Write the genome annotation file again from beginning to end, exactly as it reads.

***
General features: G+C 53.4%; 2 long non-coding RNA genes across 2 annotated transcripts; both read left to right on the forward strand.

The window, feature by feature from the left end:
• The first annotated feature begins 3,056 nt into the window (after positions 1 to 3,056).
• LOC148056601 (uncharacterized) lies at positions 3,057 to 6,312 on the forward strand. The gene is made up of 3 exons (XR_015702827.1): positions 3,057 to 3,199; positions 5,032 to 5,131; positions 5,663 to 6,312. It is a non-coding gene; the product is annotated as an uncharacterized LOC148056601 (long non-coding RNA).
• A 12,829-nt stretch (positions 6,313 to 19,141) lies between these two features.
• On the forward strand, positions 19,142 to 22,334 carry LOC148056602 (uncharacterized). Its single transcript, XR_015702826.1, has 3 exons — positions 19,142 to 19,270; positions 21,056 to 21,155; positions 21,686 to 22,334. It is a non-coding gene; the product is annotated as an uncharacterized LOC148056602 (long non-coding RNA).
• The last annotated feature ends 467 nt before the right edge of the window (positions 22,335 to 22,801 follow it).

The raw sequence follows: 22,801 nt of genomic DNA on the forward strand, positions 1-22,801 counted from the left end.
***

General features: G+C 53.4%; 2 long non-coding RNA genes across 2 annotated transcripts; both read left to right on the forward strand.

The window, feature by feature from the left end:
• The first annotated feature begins 3,056 nt into the window (after positions 1 to 3,056).
• LOC148056601 (uncharacterized) lies at positions 3,057 to 6,312 on the forward strand. The gene is made up of 3 exons (XR_015702827.1): positions 3,057 to 3,199; positions 5,032 to 5,131; positions 5,663 to 6,312. It is a non-coding gene; the product is annotated as an uncharacterized LOC148056601 (long non-coding RNA).
• A 12,829-nt stretch (positions 6,313 to 19,141) lies between these two features.
• On the forward strand, positions 19,142 to 22,334 carry LOC148056602 (uncharacterized). Its single transcript, XR_015702826.1, has 3 exons — positions 19,142 to 19,270; positions 21,056 to 21,155; positions 21,686 to 22,334. It is a non-coding gene; the product is annotated as an uncharacterized LOC148056602 (long non-coding RNA).
• The last annotated feature ends 467 nt before the right edge of the window (positions 22,335 to 22,801 follow it).

The raw sequence follows: 22,801 nt of genomic DNA on the forward strand, positions 1-22,801 counted from the left end.